Detection of virulence and antibiotic resistance genes in Aeromon | 43455
Journal of Nutrition & Food Sciences

Journal of Nutrition & Food Sciences
Open Access

ISSN: 2155-9600

Detection of virulence and antibiotic resistance genes in Aeromonas Sp in Sub-Himalayan West Bengal, India

21st International Conference on Food & Nutrition

July 25-26, 2018 | Vancouver, Canada

Dipanwita Saha

University of North Bengal, India

Scientific Tracks Abstracts: J Nutr Food Sci

Abstract :

Aeromonas spp., abundantly found in aquaculture systems, are implicated as pathogens associated with fish and human diseases. Owing to their complexity with respect to virulence, increasing host range and rapidly evolving antibiotic resistance mechanisms, it becomes important to investigate the genetic basis and dissemination of associated genes. Biochemical characterization known as aerokey II, was used to identify 34 strains of Aeromonas isolates in aquaculture bodies of sub-Himalayan West Bengal. Molecular detection was carried on the basis of self designed 16S rRNA gene primers specific to Aeromonas. Isolates were tested phenotypically for the presence of haemolysin, protease and DNase, reported as virulence factors in motile Aeromonas. Corresponding genetic determinants aer/haem (haemolytic toxin), aspA (serine protease), ascV (Type3 secretion system) and flaA (polar flagella) were investigated. All isolates were found to be beta haemolytic and proteolytic whereas 73.52 % were positive for DNase. While 44.11% harboured aer/haem gene, 23.54% showed ascV gene. aspA was detected in 11.76% whereas 41.17 % exhibited the occurrence of flaA gene. In vivo pathogenicity of 6 virulent strains was tested in fish (Anabas sp.). Severe lesions and mortality was observed in 60 % and 18.2% of the fishes respectively within 7 days. A MAR index value >0.2 was detected among 14.7% of the isolates subjected to antibiotic sensitivity testing against 19 antibiotics. Presence of class I integrons was also detected in 26.5% of the strains. These findings provide greater insights of the prevalence and infectious nature of Aeromonas posing a threat to public health.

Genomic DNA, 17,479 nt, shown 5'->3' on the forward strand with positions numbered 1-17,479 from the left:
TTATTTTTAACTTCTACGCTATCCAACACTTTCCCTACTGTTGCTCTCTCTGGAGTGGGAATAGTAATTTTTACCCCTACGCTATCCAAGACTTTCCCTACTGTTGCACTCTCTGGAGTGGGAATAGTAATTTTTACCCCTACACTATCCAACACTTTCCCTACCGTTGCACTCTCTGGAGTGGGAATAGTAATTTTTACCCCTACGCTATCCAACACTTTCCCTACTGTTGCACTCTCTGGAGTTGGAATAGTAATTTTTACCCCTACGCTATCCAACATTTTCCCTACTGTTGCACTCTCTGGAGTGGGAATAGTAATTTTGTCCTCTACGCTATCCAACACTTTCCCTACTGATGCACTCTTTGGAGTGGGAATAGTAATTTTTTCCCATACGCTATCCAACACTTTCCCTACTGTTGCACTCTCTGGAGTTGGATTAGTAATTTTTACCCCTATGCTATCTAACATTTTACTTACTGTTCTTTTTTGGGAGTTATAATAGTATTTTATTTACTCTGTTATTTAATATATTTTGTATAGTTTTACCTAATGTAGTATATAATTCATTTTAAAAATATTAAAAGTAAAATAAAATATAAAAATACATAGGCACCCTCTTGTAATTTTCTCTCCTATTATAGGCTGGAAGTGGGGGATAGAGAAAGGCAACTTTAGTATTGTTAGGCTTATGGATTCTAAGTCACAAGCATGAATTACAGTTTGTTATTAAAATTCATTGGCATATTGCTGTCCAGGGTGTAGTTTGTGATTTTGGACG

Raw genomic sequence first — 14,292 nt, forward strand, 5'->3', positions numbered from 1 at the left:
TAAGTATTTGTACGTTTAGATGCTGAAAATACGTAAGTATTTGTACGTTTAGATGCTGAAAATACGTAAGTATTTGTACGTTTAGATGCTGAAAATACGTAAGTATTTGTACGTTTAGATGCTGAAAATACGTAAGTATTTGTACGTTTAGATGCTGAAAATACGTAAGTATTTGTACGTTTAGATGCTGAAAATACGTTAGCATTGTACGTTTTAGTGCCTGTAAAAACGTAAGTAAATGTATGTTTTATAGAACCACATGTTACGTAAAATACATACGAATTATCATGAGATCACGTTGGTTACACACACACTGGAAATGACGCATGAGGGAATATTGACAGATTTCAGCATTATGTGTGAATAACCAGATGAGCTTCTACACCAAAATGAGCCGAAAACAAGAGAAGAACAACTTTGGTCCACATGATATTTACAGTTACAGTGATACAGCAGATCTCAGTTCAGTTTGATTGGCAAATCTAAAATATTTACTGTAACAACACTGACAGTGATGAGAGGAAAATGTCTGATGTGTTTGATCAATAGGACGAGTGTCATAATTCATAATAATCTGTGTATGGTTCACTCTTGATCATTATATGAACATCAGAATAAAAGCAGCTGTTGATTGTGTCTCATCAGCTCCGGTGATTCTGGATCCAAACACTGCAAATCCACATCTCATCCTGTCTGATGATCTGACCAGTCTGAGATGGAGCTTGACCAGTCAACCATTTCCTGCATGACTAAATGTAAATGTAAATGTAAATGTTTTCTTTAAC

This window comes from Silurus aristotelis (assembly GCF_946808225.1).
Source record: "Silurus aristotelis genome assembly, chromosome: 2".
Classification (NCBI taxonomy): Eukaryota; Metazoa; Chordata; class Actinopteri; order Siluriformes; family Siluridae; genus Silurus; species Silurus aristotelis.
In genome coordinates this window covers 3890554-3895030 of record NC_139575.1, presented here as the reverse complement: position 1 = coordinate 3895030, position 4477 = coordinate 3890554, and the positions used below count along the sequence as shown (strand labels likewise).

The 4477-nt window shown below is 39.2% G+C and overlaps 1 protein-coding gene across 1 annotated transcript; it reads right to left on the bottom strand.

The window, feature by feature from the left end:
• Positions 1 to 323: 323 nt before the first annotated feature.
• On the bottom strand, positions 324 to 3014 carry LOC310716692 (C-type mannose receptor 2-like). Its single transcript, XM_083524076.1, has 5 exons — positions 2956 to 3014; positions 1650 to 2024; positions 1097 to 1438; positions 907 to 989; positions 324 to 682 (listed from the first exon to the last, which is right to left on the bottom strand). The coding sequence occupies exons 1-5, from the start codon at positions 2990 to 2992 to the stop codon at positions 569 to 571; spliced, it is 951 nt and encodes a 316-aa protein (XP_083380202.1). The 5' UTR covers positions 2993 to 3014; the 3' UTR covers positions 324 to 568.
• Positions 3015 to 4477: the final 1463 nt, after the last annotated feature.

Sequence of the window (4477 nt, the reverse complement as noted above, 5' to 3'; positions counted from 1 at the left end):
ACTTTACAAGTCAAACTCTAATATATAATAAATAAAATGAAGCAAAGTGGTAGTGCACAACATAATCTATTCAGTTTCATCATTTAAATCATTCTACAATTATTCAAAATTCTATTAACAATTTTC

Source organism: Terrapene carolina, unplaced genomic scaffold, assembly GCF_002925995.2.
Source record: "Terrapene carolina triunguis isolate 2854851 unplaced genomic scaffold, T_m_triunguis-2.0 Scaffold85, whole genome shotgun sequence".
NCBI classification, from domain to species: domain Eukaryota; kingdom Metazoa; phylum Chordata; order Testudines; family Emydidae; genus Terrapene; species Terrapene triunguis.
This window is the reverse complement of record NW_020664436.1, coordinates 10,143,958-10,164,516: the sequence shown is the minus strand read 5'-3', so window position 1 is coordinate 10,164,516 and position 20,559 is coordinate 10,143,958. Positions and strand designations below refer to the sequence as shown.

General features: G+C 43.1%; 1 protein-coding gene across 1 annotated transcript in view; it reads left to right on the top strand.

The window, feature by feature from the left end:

Biography :

Dipanwita Saha has completed her graduation in Biochemistry in 1991 from Calcutta University and doctoral studies from Centre for Life Sciences, University of North Bengal in 2000. She is an Assistant Professor (stage III) in Biotechnology in University of North Bengal. She has received best presentation award in several occassions and published more than 34 papers in reputed journals. She has visited USA, France, Thailand, Egypt and UK for academic purposes.